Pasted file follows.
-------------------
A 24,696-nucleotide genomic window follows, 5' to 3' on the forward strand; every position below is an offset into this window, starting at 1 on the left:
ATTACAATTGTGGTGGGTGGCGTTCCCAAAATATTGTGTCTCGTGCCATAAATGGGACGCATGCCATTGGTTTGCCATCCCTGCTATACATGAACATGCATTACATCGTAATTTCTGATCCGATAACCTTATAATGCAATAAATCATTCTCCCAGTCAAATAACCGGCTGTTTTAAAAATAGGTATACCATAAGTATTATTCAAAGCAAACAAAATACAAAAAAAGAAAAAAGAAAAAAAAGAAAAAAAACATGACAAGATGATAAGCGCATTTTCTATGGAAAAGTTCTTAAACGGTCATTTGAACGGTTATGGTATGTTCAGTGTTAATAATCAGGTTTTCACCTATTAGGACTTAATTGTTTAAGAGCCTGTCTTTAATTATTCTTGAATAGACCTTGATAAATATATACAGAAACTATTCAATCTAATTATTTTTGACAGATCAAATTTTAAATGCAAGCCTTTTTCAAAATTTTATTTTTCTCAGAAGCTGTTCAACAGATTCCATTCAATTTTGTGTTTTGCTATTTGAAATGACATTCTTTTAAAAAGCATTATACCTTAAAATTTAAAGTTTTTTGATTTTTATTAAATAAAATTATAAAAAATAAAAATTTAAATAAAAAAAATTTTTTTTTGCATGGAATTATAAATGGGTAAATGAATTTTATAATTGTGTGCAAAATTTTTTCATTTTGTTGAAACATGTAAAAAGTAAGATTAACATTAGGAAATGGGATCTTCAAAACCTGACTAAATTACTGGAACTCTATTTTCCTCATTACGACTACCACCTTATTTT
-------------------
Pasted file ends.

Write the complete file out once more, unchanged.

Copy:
A 24,696-nucleotide genomic window follows, 5' to 3' on the forward strand; every position below is an offset into this window, starting at 1 on the left:
ATTACAATTGTGGTGGGTGGCGTTCCCAAAATATTGTGTCTCGTGCCATAAATGGGACGCATGCCATTGGTTTGCCATCCCTGCTATACATGAACATGCATTACATCGTAATTTCTGATCCGATAACCTTATAATGCAATAAATCATTCTCCCAGTCAAATAACCGGCTGTTTTAAAAATAGGTATACCATAAGTATTATTCAAAGCAAACAAAATACAAAAAAAGAAAAAAGAAAAAAAAGAAAAAAAACATGACAAGATGATAAGCGCATTTTCTATGGAAAAGTTCTTAAACGGTCATTTGAACGGTTATGGTATGTTCAGTGTTAATAATCAGGTTTTCACCTATTAGGACTTAATTGTTTAAGAGCCTGTCTTTAATTATTCTTGAATAGACCTTGATAAATATATACAGAAACTATTCAATCTAATTATTTTTGACAGATCAAATTTTAAATGCAAGCCTTTTTCAAAATTTTATTTTTCTCAGAAGCTGTTCAACAGATTCCATTCAATTTTGTGTTTTGCTATTTGAAATGACATTCTTTTAAAAAGCATTATACCTTAAAATTTAAAGTTTTTTGATTTTTATTAAATAAAATTATAAAAAATAAAAATTTAAATAAAAAAAATTTTTTTTTGCATGGAATTATAAATGGGTAAATGAATTTTATAATTGTGTGCAAAATTTTTTCATTTTGTTGAAACATGTAAAAAGTAAGATTAACATTAGGAAATGGGATCTTCAAAACCTGACTAAATTACTGGAACTCTATTTTCCTCATTACGACTACCACCTTATTTT